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Obama The First Sitting President To Vote Early


From NPR News, this is ALL THING CONSIDERED. I'm Audie Cornish. If you enjoy travel, you might consider running for the White House. Just today, President Obama is visiting not one, not two, not three - but four states, and then flying home in time for bed. On his schedule: rallies in Florida, Virginia and Ohio; and a trip to Chicago, to cast his vote - for himself, of course.

Early voting is one message the president has been pushing on a two-day, whirlwind trip across the country. NPR's Scott Horsley is along for the ride. Hi there, Scott. You holding up OK?

SCOTT HORSLEY, BYLINE: (LAUGHTER) Hanging in there, Audie.

CORNISH: So explain why early voting is so important to the Obama campaign strategy.

HORSLEY: Well, public polls show that the president is out-polling Mitt Romney among the people who have voted early, in person. Now, there's some dispute about what this means. The GOP argues that those voters are simply time-shifting; and that every vote cast early for the president, is just one less vote he'll get on November 6. The Democrats say, to the contrary; by promoting early voting opportunities, they're helping to bring more people into the process.

Last night, after a late-night rally in Las Vegas, the president dropped by the employee lunchroom at one of the casinos there, where he met with some casino workers; many of them putting in double shifts. These are the kind of folks who might find it difficult to get to the polls during the regular voting hours. And these are the folks the president's team thinks will help them out, thanks to early voting.

CORNISH: And I guess it's no accident that the president is trying to rally casino workers to his side.

HORSLEY: No. The Culinary Workers Union is a political powerhouse in Nevada, and the president is counting on their support. He's also working to rally other core constituencies - Latinos, African-Americans and women. He got some help in that last effort, this week, from Indiana Senate candidate Richard Mourdock, who defended his own opposition to abortion - even in the case of rape - by saying if a rape victim becomes pregnant, then it's something God intended. Mr. Obama told a rally in Tampa this morning: This is why politicians should not be making health-care decisions for women.


HORSLEY: Now, this has some national resonance because Mitt Romney had previously been a strong backer of Richard Mourdock, although Romney himself says he would allow abortions, in the case of rape.

CORNISH: Now, the president got another boost today, this time from Colin Powell. The former secretary of State and chairman of the Joint Chiefs endorsed him - again. Now, how big a deal is that?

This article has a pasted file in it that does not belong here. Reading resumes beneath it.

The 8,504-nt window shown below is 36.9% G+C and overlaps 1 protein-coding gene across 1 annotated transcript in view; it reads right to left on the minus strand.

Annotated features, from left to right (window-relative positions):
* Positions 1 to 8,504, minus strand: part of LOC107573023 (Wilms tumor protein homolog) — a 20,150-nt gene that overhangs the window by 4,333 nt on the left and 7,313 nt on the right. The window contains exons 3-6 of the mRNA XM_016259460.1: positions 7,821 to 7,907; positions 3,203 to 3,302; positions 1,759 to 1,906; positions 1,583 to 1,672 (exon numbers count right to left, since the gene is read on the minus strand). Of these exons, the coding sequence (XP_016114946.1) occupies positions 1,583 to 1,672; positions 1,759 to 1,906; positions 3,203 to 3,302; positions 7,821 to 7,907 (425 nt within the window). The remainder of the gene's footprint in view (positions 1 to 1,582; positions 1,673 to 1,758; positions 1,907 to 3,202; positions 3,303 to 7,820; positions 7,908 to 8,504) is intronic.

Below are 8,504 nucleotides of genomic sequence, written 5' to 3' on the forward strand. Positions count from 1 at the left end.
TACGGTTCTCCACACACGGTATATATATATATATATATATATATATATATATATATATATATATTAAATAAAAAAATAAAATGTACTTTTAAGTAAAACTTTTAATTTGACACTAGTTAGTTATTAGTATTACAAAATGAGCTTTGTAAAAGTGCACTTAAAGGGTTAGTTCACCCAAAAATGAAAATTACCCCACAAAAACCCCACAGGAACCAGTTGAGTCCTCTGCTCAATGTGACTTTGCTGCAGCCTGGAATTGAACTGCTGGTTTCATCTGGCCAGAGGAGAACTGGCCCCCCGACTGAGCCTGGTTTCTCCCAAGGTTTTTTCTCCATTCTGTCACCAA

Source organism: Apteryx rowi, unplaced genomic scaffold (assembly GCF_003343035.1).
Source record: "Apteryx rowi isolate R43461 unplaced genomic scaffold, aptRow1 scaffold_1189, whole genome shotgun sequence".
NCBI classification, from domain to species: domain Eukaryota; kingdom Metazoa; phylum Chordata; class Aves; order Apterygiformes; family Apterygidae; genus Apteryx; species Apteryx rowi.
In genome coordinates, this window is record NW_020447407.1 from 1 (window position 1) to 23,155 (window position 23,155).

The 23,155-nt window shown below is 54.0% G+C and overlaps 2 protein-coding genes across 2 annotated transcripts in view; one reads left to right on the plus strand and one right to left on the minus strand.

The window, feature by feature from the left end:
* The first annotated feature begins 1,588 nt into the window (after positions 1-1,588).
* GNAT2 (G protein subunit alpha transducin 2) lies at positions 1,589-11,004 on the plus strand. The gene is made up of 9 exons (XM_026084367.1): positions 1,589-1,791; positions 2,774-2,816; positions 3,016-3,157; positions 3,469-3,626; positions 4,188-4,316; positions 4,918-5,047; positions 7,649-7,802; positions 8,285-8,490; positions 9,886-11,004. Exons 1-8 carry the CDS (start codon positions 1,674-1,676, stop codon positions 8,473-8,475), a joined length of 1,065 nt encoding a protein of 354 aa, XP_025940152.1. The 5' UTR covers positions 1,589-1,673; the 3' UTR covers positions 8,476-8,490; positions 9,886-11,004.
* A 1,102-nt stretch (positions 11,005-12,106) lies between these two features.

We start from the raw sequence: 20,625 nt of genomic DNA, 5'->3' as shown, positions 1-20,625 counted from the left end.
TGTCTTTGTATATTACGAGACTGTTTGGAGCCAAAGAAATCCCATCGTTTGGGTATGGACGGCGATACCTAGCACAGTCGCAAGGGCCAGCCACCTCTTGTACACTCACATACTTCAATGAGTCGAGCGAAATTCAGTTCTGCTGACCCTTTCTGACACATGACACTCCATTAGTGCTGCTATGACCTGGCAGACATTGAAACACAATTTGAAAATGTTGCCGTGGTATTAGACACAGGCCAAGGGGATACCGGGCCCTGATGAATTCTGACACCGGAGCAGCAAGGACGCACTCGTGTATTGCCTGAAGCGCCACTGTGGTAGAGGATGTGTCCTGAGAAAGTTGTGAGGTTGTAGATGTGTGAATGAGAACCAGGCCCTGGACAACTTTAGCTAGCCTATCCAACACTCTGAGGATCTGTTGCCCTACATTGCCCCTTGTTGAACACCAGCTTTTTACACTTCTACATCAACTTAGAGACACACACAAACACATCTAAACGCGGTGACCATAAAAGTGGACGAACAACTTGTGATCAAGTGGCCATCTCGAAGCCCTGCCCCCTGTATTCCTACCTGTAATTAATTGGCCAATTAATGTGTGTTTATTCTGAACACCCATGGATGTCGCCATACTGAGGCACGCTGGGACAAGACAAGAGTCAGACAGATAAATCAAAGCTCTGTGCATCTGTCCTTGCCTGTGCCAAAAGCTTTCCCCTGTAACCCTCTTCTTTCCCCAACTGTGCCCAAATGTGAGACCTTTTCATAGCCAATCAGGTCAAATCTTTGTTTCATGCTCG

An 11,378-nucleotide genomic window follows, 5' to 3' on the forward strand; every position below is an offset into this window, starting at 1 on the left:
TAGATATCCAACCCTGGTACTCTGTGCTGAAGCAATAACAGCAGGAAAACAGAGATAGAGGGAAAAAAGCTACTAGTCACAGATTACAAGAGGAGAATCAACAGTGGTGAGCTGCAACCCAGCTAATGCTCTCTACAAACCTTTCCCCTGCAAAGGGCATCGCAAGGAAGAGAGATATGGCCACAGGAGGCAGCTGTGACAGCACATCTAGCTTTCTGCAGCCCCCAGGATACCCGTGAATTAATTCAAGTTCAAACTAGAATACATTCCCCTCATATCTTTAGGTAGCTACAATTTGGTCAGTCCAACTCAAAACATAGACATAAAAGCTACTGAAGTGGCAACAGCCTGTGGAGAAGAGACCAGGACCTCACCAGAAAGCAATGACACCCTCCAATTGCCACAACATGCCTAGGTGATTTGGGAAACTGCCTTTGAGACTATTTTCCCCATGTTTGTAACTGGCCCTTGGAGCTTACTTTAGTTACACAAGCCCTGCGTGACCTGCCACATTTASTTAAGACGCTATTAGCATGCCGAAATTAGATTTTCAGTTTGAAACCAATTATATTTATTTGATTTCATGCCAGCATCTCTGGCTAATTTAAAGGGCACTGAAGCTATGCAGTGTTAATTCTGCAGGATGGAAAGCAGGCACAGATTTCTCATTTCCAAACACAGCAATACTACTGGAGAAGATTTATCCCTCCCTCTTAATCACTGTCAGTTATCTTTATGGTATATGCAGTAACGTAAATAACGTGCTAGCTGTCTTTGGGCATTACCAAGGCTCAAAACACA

HORSLEY: Right. It may be a little bit less of a headline-grabber than it was four years ago, when Colin Powell came out for Mr. Obama. But, you know, this could help to inoculate the president against the charge that Mitt Romney has been waging - that he would gut the defense budget. After all, Colin Powell's credentials on national security, are pretty solid. Now, on the other hand, there are people for whom the defense budget is more of a pocketbook issue, whose livelihoods depend on defense work. And for them, Colin Powell's endorsement may mean less.

CORNISH: And finally, Scott, the president's been traveling for two days straight. He's hit a bunch of battleground states. He even held a rally - practically in the middle of the night, last night, as you mentioned. I mean, how is President Obama staying awake?

HORSLEY: (LAUGHTER) Well, Audie, after that all-night flight from the West Coast, one of the first things the president did this morning in Tampa, was stop at a Krispy Kreme doughnut shop - although he gave most of those glazed goodies away. Aides do say he gets a kind of sugar rush, just from being out on the campaign trail. And in fact, he told Jay Leno on "The Tonight Show," last night, that this year, the White House is suspending its tradition of handing out healthy snacks for Halloween.


CORNISH: NPR's Scott Horsley, traveling with the president. Thanks so much, Scott.

HORSLEY: Good to be with you, Audie. Transcript provided by NPR, Copyright NPR.

Scott Horsley is NPR's Chief Economics Correspondent. He reports on ups and downs in the national economy as well as fault lines between booming and busting communities.
Audie Cornish
Over two decades of journalism, Audie Cornish has become a recognized and trusted voice on the airwaves as co-host of NPR's flagship news program, All Things Considered.